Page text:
Q. Xuan, F. Du, Y. Li, and T. J. Wu, “A framework to model the topological structure of supply networks,” IEEE Transactions on Automation Science and Engineering, vol. 8, no. 2, pp. 442–446, 2011. View at: Publisher Site  Google Scholar
 K. Zhao, A. Kumar, and J. Yen, “Achieving high robustness in supply distribution networks by rewiring,” IEEE Transactions on Engineering Management, vol. 58, no. 2, pp. 347–362, 2011. View at: Publisher Site  Google Scholar
 K. Zhao, A. Kumar, T. P. Harrison, and J. Yen, “Analyzing the resilience of complex supply network topologies against random and targeted disruptions,” IEEE Systems Journal, vol. 5, no. 1, pp. 28–39, 2011. View at: Publisher Site  Google Scholar
 M. Parhi, “Impact of the changing facets of interfirm interactions on manufacturing excellence: a social network perspective of the Indian automotive industry,” Asian Journal of Technology Innovation, vol. 16, no. 1, pp. 117–141, 2008. View at: Publisher Site  Google Scholar
 S. P. Willems, “Data setrealworld multiechelon supply chains used for inventory optimization,” Manufacturing & Service Operations Management, vol. 10, no. 1, pp. 19–23, 2008. View at: Publisher Site  Google Scholar
 S. Lazzarini, F. Chaddad, and M. Cook, “Integrating supply chain and network analyses: the study of netchains,” Journal on Chain and Network Science, vol. 1, no. 1, pp. 7–22, 2001. View at: Publisher Site  Google Scholar
 E. J. S. Hearnshaw and M. M. J. Wilson, “A complex network approach to supply chain network theory,” International Journal of Operations & Production Management, vol. 33, no. 4, pp. 442–469, 2013. View at: Publisher Site  Google Scholar
 A. Barabási, Network Science, Cambridge University Press, 2016.
 S. M. Park and B. J. Kim, “Dynamic behaviors in directed networks,” Physical Review E, vol. 74, no. 2, article 026114, 2006. View at: Publisher Site  Google Scholar
 N. Schwartz, R. Cohen, D. BenAvraham, A. L. Barabási, and S. Havlin, “Percolation in directed scalefree networks,” Physical Review E, vol. 66, no. 1, article 015104, 2002. View at: Publisher Site  Google Scholar
 L. D. F. Costa, F. A. Rodrigues, G. Travieso, and P. R. Villas Boas, “Characterization of complex networks: a survey of measurements,” Advances in Physics, vol. 56, no. 1, pp. 167–242, 2007. View at: Publisher Site  Google Scholar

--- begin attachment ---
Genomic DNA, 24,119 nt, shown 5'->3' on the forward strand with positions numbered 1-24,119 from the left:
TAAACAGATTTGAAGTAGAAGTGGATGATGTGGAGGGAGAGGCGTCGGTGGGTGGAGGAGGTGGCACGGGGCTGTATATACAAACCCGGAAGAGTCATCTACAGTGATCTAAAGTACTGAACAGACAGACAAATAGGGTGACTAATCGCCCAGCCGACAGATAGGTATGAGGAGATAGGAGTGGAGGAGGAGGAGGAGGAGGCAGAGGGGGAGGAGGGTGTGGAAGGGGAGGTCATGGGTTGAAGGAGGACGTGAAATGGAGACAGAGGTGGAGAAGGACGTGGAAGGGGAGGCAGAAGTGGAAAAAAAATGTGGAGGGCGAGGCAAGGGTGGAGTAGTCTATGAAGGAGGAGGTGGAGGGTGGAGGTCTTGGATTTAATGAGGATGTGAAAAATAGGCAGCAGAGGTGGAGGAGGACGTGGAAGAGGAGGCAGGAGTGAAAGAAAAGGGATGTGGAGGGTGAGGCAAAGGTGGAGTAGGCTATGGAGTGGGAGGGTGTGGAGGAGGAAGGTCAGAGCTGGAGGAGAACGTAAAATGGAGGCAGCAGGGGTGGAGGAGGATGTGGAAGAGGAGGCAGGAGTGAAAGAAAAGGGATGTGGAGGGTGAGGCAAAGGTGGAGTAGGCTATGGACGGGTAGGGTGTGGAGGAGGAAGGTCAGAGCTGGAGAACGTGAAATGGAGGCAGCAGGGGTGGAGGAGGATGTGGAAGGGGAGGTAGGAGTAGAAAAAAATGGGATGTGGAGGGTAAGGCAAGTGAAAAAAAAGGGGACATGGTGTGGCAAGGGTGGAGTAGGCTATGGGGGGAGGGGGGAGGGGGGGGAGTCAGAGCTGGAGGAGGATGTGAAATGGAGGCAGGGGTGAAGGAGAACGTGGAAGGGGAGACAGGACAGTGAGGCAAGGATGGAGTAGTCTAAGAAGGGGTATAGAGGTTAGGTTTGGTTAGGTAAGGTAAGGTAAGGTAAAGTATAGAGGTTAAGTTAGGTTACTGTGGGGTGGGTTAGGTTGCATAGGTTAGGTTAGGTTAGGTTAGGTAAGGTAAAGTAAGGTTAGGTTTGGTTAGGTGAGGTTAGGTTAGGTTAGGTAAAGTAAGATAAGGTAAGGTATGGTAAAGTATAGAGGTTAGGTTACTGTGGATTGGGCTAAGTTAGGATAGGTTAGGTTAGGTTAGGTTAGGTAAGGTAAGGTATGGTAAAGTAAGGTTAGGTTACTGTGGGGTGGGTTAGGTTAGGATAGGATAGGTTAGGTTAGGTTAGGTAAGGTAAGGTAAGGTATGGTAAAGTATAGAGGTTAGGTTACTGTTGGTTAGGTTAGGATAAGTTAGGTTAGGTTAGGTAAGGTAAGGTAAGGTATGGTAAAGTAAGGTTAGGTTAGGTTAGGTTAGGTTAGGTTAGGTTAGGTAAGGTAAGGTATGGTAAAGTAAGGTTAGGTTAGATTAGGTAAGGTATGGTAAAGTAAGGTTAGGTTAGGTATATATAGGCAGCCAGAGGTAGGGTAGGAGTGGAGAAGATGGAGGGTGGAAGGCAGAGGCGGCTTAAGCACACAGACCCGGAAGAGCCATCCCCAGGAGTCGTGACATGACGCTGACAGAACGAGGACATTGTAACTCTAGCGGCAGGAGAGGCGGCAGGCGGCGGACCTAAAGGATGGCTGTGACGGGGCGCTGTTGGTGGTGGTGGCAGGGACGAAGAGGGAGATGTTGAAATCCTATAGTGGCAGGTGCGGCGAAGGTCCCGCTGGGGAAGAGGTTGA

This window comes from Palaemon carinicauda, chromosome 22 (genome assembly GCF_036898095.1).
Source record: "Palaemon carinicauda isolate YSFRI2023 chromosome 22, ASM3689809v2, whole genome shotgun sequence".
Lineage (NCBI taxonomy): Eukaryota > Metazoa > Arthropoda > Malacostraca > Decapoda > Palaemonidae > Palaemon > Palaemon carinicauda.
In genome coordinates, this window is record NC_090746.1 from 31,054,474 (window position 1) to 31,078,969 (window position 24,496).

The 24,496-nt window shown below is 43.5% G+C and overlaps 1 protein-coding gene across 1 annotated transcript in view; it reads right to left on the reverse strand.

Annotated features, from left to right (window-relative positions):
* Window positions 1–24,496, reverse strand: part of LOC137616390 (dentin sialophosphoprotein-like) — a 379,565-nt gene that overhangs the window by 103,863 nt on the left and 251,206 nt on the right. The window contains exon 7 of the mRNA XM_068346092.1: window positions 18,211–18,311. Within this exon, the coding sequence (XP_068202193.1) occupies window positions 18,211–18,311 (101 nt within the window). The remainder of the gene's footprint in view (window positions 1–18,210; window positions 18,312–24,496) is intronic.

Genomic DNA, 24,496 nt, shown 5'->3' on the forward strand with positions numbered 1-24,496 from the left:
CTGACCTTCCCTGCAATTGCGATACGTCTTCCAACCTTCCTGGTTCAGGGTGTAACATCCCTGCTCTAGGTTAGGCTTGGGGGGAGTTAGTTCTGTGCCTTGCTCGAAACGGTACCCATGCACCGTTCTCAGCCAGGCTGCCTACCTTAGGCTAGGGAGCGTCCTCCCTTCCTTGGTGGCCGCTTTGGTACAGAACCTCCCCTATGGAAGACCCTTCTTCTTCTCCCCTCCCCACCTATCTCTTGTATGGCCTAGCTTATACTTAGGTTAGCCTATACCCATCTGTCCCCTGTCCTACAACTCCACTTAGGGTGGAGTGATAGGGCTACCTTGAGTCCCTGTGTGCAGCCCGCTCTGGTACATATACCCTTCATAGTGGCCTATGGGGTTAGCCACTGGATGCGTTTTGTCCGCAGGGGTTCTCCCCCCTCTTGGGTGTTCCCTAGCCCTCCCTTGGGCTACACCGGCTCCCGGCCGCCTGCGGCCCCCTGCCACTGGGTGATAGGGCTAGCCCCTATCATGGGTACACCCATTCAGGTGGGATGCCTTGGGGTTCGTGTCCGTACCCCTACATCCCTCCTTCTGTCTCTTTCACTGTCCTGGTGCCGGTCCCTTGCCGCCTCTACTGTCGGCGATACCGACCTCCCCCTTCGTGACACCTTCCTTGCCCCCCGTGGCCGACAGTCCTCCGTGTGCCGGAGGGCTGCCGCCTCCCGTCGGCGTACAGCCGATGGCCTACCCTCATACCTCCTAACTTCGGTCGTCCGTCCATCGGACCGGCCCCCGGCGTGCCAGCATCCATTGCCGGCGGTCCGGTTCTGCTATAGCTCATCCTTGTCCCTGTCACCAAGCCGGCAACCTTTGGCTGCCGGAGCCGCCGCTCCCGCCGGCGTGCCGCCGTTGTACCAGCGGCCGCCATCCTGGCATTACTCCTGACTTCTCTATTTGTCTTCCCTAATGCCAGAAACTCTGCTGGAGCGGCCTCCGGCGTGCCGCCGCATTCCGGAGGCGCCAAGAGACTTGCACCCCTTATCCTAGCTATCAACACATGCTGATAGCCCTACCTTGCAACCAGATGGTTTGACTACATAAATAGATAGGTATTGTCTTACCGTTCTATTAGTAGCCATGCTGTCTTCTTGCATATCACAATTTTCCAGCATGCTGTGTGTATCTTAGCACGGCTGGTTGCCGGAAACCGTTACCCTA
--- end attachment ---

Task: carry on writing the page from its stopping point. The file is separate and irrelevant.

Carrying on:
M. Rubinov and O. Sporns, “Complex network measures of brain connectivity: uses and interpretations,” NeuroImage, vol. 52, no. 3, pp. 1059–1069, 2010. View at: Publisher Site  Google Scholar
 S. Perera, M. G. H. Bell, and M. C. J. Bliemer, “Network science approach to modelling the topology and robustness of supply chain networks: a review and perspective,” Applied Network Science, vol. 2, no. 1, p. 33, 2017. View at: Publisher Site  Google Scholar
 Y. Kim, T. Y. Choi, T. Yan, and K. Dooley, “Structural investigation of supply networks: a social network analysis approach,” Journal of Operations Management, vol. 29, no. 3, pp. 194–211, 2011. View at: Publisher Site  Google Scholar
 T. Y. Choi and Y. Hong, “Unveiling the structure of supply networks: case studies in Honda, Acura and DaimlerChrysler,” Journal of Operations Management, vol. 20, no. 5, pp. 469–493, 2002. View at: Publisher Site  Google Scholar
 T. Kito, A. Brintrup, S. New, and F. ReedTsochas, The Structure of the Toyota Supply Network: An Empirical Analysis, SSRN Scholarly Paper ID 2412512, Social Science Research Network, Rochester, NY, 2014. View at: Publisher Site
 A. Brintrup, Y. Wang, and A. Tiwari, “Supply networks as complex systems: a networksciencebased characterization,” IEEE Systems Journal, vol. 11, no. 4, pp. 2170–2181, 2017. View at: Publisher Site  Google Scholar
 P. Orenstein, “How does supply network evolution and its topological structure impact supply chain performance?” in 2016 Second International Symposium on Stochastic Models in Reliability Engineering, Life Science and Operations Management (SMRLO), pp. 562–569, Beersheba, Israel, February 2016. View at: Publisher Site  Google Scholar
 S. Maslov and K. Sneppen, “Specificity and stability in topology of protein networks,” Science, vol. 296, no. 5569, pp. 910–913, 2002. View at: Publisher Site  Google Scholar